Typically, higher quality bicycles have a larger internal diameter in the seat post. The standard for higher quality bicycles is 27.2 mm. A recent trend for an even larger seat post, or anything over 27.4 mm, has been seen on mountain bikes for extra strength. Before investing in an expensive bicycle or seat post, it's important you consider sizing to determine overall quality.
What Causes Seatposts Problems
One of the most common seatpost problems is slippage. Yep, slippage. Many riders have to have experienced this at least once in their riding career. The first cause of slippage is actually not the fault of the rider, but rather the fault of the manufacturer.
When bikes are manufactured, certain specifications about the size and diameter of the seatpost and the bikes frame must be taken into consideration. Sometimes, a seatpost can be a tad smaller than what is required, for example a seatpost of 27.2mm (as stated in the packaging) may actually be 27 mm flat.
The effect of this small difference may not be felt for the first few rides, but after few more rides, especially on rough and bumpy terrains, you will notice that your seatpost is actually slowly sliding down. Another cause of slippage is the wrong clamp. A small clamp is okay for most road bikes, but for bikes that are ridden in harsh terrains (and by heavy riders) would require a stronger and sturdier clamp like a Surly Constrictor Seatpost Clamp.
Pulling Out Seat Posts
Tip: Buy a seat post made of the right material
Seat posts are made of a variety of materials today including steel, aluminum, carbon fiber and titanium among others. Each has its best suited application. For instance aluminum is inexpensive and rust resistant making it great for road bikes.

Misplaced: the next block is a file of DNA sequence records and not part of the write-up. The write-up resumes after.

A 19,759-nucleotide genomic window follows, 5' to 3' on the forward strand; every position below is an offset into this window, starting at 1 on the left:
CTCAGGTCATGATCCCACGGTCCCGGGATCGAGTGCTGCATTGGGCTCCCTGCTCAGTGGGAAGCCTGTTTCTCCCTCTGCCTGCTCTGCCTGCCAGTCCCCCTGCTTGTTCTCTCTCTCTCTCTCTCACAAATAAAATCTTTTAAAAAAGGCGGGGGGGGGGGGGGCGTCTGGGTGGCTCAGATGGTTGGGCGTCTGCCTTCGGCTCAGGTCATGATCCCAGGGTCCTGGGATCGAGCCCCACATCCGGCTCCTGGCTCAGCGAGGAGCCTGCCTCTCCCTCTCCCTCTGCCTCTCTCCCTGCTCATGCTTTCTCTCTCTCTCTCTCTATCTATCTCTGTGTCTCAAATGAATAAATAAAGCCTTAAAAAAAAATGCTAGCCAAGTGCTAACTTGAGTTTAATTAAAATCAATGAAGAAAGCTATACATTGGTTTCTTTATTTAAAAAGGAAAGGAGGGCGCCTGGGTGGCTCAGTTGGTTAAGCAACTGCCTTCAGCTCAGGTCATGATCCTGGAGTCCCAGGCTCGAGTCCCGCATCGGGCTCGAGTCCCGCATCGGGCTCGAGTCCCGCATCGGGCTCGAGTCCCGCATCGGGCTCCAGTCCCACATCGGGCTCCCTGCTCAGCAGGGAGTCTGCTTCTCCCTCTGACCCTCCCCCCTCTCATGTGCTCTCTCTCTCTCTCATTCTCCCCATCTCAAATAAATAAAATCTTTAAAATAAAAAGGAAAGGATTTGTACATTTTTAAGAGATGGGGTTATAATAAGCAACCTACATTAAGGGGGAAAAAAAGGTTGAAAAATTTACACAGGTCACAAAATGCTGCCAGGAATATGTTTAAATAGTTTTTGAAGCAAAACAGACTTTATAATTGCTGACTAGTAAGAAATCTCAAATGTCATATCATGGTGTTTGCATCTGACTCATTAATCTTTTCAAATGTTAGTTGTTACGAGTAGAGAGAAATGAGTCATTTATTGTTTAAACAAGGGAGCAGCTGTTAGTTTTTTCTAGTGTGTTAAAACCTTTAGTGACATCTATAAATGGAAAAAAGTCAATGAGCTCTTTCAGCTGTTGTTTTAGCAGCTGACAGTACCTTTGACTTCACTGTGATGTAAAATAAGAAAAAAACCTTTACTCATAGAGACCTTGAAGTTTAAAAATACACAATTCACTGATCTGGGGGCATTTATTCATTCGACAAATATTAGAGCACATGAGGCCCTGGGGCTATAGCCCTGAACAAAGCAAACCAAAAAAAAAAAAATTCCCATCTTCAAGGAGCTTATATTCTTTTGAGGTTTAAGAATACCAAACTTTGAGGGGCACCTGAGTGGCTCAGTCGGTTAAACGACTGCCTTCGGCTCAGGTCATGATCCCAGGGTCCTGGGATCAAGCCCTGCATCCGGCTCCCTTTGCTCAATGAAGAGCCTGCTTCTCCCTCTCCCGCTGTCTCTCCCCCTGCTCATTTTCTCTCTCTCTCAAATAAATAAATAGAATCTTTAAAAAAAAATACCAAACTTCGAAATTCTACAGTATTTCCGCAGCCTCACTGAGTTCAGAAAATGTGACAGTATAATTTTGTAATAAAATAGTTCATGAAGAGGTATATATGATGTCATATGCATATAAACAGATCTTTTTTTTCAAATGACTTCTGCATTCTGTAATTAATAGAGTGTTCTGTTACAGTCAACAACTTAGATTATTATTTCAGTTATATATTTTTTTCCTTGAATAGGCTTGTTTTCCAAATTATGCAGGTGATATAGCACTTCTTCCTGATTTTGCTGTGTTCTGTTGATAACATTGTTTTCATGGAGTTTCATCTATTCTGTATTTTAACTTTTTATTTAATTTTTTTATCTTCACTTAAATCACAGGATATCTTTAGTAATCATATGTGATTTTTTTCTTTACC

Titanium is light and strong as well as resistant to minor dents hence suited to mountain bikes due to the rough riding terrain.
To prevent a seat post from getting stuck, it's important to know how to properly install the post. Some recommend using grease (such as the Finish Line Teflon Grease) when installing the seat post. My experience with using grease for this purpose is different, as grease accumulates dirt and the seat post might stick in place. I never use grease. Instead, I am changing the seat height from time to time to keep the seat post free to move inside the seat post tube.
If the seat post is made of carbon-fiber never use grease. In any case, never use a hammer to install or reinstall a seat post. Read all instructions, and when in doubt, get help. That being said, if you need to pull out a seat post, the following tips may help:
- Use a saddle instead of tools like pliers or a pipe wrench.
- Remove bolts or clamps completely.
- Use a bicycle work stand for a more difficult job.
- Raise and lower a bicycle seat post straight up and down. Avoid twisting if you can.
Where to Buy a Bicycle Seat Post?
If you are interested in buying a bicycle seat post you can buy it on one of these trusted online stores:
Bicycle Seat Posts on eBay